Of course, there are a few warts on even this exceptional product. Two come immediately to mind. The first is the classic complaint about membrane keyboards. It is utterly impossible to touch type on the Keyport 717. It did take me a while to get used to the Keyport 717. The feel is not like a typewriter keyboard, and there seems to be an unlimited number of choices. Each of the pressure switches is a discrete location, and for a while I missed the keys. That was quickly overcome. But then the Keyport 717 doesn't lock out the regular keyboard. When you want to type quickly, you can use the regular keyboard. If you want to rush through something else, use the Keyport 717.
How about a two-player game in which each player could have his own keyboard? Or a foreign language overlay printed in the foreign language; how about a Japanese keyboard?
The other complaint may be more serious. The Keyport 717 monitor and data table consume memory. The monitor takes nearly 2K while the data tables can take as much as 8K or about 11 keystrokes for each of the 717 programmable keys. For some applications this could easily be critical. Lives there a soul who has never run out of memory? Most Keyport 717 applications, though, use only 300 or so of the keys with about six strokes per key. That would mean a 4K loss of memory. A small price to pay for greatness.
How about making a target out of your Keyport 717? You could hang it on the wall and shoot dart guns at it. Or how about using it as the base for an animal behaviour experiment. You build the rat's maze on top of the Keyport 717 and let it send the data about where the rat is to the computer.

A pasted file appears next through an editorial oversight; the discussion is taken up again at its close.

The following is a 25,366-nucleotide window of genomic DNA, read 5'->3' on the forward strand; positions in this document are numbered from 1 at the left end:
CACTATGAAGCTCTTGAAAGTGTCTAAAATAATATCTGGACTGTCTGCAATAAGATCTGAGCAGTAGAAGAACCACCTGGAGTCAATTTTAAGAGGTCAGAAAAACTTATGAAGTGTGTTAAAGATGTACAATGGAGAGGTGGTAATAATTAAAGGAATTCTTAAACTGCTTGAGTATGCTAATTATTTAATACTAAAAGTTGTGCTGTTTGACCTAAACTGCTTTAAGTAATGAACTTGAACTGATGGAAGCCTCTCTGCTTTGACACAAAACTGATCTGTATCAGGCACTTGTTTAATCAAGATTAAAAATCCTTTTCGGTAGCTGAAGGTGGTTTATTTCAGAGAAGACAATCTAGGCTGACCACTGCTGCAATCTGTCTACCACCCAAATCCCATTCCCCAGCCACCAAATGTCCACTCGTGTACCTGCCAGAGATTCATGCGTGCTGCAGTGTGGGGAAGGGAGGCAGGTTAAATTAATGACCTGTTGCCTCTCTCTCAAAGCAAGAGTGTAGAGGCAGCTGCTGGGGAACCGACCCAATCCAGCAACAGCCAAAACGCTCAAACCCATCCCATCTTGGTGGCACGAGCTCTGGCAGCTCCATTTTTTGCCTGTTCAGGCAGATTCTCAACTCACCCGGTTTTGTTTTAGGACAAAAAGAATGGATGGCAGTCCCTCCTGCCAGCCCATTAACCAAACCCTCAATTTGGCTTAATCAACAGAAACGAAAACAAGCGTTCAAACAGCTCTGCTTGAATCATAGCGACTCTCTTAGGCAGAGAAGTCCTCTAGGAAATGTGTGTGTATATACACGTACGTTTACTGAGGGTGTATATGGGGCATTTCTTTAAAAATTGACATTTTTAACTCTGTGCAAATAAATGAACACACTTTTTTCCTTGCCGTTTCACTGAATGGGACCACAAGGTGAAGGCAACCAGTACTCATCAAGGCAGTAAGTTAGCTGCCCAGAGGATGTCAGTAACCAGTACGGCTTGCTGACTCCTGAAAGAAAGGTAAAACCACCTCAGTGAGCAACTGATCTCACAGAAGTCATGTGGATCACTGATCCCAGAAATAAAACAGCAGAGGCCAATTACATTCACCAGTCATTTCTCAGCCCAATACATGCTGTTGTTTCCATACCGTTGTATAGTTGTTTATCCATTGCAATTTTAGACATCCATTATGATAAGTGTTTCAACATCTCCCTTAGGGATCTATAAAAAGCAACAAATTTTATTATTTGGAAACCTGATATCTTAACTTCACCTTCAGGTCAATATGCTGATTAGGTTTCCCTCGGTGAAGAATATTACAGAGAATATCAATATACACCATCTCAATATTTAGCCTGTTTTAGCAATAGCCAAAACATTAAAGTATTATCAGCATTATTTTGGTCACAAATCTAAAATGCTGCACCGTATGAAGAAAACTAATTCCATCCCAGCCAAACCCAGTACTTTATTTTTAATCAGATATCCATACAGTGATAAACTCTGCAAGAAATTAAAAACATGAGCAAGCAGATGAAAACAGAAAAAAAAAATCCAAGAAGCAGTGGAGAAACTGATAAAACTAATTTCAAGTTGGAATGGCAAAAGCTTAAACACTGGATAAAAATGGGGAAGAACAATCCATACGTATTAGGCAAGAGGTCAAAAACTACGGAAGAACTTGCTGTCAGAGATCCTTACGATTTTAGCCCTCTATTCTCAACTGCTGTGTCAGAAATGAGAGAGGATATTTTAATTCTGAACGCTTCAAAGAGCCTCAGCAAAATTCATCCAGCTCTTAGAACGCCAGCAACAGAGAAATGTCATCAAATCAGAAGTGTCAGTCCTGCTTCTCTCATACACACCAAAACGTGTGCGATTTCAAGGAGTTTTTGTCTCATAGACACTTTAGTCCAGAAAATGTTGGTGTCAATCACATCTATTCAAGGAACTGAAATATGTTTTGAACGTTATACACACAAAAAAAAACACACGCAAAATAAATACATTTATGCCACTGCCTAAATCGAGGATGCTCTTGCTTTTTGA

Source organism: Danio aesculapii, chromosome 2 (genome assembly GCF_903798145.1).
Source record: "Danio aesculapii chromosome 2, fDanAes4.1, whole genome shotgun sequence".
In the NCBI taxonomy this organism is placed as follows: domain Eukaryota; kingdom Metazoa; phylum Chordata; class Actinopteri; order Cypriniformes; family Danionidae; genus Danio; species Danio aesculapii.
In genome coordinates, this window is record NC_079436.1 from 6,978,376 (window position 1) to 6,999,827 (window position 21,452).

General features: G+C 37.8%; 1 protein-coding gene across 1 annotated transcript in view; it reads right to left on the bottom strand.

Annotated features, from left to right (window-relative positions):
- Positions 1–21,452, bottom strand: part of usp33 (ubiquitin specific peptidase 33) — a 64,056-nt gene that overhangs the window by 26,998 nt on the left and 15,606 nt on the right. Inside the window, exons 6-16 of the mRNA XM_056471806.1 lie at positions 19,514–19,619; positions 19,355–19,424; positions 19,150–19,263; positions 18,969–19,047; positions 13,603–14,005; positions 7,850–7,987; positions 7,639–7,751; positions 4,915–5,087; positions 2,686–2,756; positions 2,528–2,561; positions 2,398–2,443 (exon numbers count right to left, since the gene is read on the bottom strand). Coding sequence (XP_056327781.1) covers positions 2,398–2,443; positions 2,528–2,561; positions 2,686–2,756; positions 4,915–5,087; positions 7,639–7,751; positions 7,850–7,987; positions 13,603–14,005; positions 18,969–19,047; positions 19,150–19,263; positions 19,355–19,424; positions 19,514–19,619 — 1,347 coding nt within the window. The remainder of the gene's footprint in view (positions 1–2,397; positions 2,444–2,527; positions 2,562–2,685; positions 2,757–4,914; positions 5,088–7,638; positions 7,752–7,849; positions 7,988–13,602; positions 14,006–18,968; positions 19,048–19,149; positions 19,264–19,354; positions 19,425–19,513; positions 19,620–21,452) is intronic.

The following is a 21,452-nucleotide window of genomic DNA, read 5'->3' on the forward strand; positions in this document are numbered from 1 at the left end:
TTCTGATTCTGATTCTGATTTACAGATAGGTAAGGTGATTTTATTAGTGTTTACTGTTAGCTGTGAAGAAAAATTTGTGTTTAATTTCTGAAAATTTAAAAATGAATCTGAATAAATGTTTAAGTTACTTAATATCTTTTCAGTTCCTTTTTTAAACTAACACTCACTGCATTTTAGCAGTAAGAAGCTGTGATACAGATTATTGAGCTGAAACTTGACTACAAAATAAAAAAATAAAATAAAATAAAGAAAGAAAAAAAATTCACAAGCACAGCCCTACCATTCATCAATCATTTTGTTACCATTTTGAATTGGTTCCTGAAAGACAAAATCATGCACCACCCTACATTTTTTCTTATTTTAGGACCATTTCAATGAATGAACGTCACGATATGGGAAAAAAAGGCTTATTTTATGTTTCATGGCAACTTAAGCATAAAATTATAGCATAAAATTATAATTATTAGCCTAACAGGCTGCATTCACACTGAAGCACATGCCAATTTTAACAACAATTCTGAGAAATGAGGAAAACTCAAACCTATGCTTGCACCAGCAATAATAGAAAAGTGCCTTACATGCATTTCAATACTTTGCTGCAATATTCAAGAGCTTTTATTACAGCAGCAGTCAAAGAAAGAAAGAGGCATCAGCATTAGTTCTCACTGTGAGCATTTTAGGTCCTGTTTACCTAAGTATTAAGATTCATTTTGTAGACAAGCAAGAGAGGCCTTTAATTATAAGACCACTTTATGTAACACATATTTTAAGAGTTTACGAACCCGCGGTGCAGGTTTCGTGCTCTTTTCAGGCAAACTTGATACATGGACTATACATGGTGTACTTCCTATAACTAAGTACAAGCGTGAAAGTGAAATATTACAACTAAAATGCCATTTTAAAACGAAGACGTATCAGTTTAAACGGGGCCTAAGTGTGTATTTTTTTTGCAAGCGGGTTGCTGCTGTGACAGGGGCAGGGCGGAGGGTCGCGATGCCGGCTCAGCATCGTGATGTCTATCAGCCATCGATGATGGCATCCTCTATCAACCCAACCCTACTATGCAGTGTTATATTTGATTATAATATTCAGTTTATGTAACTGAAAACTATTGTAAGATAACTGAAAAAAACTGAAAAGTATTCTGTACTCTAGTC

Installation And Documentation
The unit is a piece of cake to install. (If you have never installed cake in your personal computer, see the April 1964 issue of this magazine.) You just plug it into the game port.
There is also a software portion of the process. Each Keyport 171-computer pair must be calibrated once. When the initialization program prompts, you press a line of keys across the unit and another line the other way. The whole process takes about five minutes, and you never have to do it again. I have seen gummed labels that were harder to install.
The documentation and instructional manuals are clear and succinct.
In a matter of minutes, I was well on my way to having all 717 keys respond with either Creative Computing or Stephen Kimmel.
Of course, that is not how you want to design a Keyport 717 overlay. You need to give careful thought to what functions you want to automate. Which ones do you want to group together? Where do you want to put them on the keyboard? The manual contains a chapter on designing a Keyport application that is simple and easy to follow without being condescending.
How about a romantic novel writer with each key programmed for a different trite cliche? In minutes your cat could be Barbara Cartland. More seriously, a lawyer could program it to call up certain repetitive phrases at the press of a key.
I like the Keyport 717 very much. It is one of the finest Apple peripherals I have seen in a long time. And soon TRS-80, IBM, Commodore 64, and Atari owners will be able to buy them too.
Products: Keyport 717 (computer apparatus)